6 People Who Froze to Death—and Came Back to Life
Once you freeze to death—that's it, right? Not always. With the right techniques, doctors may be able to bring a frozen person back to life.
“Froze stiffer than a board”
It was -22° F on a December night in 1980 when 19-year-old Jean Hilliard’s car skidded off a side road in Lengby, Minnesota. The teen was on the way back home to her parents’ house and was wearing a coat, mittens, and cowboy boots. The car was truly stuck, so she decided to walk to a nearby friend’s house. She collapsed a mere 15 feet from his door as hypothermia took hold. The friend, Wally Nelson, found her the following morning; she was frozen solid. “I grabbed her by the collar and skidded her into the porch. I thought she was dead. Froze stiffer than a board, but I saw a few bubbles coming out of her nose,” Nelson revealed in a 2018 Minnesota Public Radio interview. When Hilliard finally made it to the hospital, her pulse was 12 beats per minute and her body temperature was 88° F, according to the New York Times. The medical staff thawed Hilliard with an electrical warming blanket, and over the next several hours Hilliard made a full recovery.
Snow-covered and blue
Justin Smith, 25, of Pennsylvania, had gone out with friends one night in 2016 when he technically lost his life. The group had been drinking and lost track of each other. Smith was found unconscious on the roadside the following morning covered in snow and blue—he had been in sub-zero temperatures for more than 12 hours. Knowing his son had no pulse or blood pressure, Smith’s father had no hope. Gerald Coleman, DO, was working in the emergency department of Lehigh Valley Hospital when Smith came in, and he wasn’t ready to give up. “My clinical thought is very simple: You have to be warm to be dead,” he told medicaldaily.com. Dr. Coleman hooked Smith up to an extra-corporeal membrane oxygenation (ECMO) machine—it pumps and oxygenates a patient’s blood, doing the work of the heart and lungs. Smith’s core temperature began to warm; although he ended up losing his toes and two fingers, over the course of the next few weeks, Smith made a complete recovery. “When you have a very low temperature, it can preserve the brain and other organ functions,” James Wu, MD told medicaldaily.com. Make sure you know how to spot the subtle signs of hypothermia that are too easy to miss.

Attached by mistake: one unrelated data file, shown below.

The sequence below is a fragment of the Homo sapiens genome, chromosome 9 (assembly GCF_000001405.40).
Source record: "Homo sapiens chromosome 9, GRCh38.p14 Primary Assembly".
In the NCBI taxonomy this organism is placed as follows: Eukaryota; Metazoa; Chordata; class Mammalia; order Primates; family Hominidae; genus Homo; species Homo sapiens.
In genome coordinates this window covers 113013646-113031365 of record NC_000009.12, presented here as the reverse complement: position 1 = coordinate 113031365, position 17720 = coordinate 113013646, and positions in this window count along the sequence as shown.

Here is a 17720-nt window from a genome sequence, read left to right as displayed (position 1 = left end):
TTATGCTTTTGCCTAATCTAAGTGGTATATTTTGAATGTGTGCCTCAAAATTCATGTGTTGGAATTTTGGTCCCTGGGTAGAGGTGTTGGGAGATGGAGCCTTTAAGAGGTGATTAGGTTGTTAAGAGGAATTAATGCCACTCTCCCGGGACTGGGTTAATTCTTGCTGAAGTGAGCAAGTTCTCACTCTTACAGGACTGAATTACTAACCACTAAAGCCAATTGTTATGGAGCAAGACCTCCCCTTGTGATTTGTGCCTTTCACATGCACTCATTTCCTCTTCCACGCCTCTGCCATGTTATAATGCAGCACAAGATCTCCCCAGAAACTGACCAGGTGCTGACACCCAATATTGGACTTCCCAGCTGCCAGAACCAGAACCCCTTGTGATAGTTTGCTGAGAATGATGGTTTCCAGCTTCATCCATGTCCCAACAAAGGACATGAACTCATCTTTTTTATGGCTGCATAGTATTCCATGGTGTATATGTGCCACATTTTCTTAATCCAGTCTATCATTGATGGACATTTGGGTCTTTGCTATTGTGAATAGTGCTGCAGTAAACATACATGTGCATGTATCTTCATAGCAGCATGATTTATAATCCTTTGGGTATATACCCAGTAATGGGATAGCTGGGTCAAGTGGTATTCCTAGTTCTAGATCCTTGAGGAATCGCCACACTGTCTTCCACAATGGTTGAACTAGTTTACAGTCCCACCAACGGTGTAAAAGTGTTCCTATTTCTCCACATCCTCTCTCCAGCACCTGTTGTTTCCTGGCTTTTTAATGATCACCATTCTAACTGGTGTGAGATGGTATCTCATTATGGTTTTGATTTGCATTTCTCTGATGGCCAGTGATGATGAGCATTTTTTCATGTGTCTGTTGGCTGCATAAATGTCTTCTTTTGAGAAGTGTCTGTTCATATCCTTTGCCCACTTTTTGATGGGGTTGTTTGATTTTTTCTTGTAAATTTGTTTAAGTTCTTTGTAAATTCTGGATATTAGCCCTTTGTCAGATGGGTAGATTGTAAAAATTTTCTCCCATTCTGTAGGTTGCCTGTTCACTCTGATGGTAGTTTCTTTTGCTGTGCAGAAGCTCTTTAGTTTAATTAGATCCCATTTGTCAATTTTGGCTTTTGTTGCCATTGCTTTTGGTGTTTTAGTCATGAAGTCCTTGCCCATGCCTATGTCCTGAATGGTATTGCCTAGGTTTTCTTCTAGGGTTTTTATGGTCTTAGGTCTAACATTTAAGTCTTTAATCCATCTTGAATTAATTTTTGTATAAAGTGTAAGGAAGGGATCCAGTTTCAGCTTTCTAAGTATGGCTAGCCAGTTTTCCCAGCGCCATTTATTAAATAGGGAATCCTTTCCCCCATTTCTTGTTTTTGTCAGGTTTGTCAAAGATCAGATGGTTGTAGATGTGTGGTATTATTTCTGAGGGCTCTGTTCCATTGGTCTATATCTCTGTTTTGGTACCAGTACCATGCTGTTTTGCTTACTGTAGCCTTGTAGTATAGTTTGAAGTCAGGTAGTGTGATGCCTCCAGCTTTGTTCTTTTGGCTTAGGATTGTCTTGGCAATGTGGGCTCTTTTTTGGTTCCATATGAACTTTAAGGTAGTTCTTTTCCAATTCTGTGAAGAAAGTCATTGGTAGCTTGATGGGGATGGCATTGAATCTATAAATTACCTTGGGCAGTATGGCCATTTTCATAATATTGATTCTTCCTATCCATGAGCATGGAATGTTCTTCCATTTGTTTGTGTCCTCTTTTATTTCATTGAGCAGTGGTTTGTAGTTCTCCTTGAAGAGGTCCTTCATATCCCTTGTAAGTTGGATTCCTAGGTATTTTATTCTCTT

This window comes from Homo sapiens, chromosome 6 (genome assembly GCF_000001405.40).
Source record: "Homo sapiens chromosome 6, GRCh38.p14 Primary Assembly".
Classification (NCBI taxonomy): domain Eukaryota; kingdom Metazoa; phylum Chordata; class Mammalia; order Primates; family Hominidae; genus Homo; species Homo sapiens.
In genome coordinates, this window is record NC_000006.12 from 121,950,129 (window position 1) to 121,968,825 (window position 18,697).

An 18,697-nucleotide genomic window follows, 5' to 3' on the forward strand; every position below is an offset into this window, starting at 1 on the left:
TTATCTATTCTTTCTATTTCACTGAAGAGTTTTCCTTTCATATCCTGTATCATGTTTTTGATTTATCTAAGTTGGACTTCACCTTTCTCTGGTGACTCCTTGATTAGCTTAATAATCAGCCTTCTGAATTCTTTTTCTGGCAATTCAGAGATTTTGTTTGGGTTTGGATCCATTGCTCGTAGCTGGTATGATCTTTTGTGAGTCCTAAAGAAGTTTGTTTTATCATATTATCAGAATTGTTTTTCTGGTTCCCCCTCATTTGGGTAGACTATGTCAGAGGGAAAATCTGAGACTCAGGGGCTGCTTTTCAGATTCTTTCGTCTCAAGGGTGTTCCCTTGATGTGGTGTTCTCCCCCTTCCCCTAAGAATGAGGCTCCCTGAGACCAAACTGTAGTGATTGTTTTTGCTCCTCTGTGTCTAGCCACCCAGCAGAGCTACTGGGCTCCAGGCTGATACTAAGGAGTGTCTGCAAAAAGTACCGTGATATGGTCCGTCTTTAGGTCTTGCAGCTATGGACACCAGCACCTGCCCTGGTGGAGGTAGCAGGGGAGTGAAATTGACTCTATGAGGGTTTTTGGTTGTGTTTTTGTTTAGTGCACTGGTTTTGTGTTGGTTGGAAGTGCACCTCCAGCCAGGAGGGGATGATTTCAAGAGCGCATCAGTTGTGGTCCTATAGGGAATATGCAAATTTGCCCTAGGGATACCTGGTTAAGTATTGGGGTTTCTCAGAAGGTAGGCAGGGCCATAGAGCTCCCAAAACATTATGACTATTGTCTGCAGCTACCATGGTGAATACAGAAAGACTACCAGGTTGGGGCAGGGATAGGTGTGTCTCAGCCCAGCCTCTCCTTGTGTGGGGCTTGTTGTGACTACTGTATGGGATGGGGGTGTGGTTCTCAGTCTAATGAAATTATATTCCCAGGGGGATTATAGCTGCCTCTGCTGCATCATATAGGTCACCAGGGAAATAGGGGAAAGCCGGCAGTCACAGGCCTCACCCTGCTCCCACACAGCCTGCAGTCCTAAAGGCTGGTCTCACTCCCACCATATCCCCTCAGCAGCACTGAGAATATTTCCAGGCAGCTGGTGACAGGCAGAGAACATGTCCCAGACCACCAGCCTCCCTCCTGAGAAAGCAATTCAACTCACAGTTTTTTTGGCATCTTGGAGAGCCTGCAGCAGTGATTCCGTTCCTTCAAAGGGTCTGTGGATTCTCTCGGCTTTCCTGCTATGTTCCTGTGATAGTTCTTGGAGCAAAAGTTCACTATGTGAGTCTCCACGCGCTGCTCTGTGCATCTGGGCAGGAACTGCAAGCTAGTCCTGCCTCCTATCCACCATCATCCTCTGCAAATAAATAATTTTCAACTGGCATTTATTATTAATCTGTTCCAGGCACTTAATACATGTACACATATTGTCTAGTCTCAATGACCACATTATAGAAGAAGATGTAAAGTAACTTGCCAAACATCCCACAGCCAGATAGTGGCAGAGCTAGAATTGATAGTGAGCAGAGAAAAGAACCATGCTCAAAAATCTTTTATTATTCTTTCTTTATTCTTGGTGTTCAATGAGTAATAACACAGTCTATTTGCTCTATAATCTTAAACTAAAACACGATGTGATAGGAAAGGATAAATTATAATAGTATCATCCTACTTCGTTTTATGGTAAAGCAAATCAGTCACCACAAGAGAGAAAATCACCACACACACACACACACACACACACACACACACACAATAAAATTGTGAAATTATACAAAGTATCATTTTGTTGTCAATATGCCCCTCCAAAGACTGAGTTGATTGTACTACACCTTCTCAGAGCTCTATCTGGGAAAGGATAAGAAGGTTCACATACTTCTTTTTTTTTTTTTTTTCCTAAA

A toddler in the icy Canadian night
In the winter of 2001, 13-month-old Erika Nordby woke up in the middle of the night at a family friend’s home. Although she was cuddling with her snoozing three-year-old sister and mother, Nordby got up and toddled out into the icy Canadian night, wearing only a diaper and T-shirt. At 3 a.m., Nordby’s mother woke to notice her baby was missing: When she finally found her daughter, Nordby was face-down in the snow and frozen stiff—she had been out in the snow for up to four hours. When paramedics arrived, they struggled to insert an IV into Nordby’s veins to warm her, so they stuck the needle straight into her leg bone to run fluid through her bone marrow. After treatment with a warming blanket known as the “Bair hugger” at the emergency room, Nordby’s heart began beating again; the toddler eventually made a full recovery. “As long as they cool off fast enough, the body ends up having enough oxygen in the various parts of the body, such as the brain,” Allan de Caen, MD, who led the ER team, told ABC News. “It’s like being in a state of suspended animation.” Watch out for these other 11 ways winter can kill you.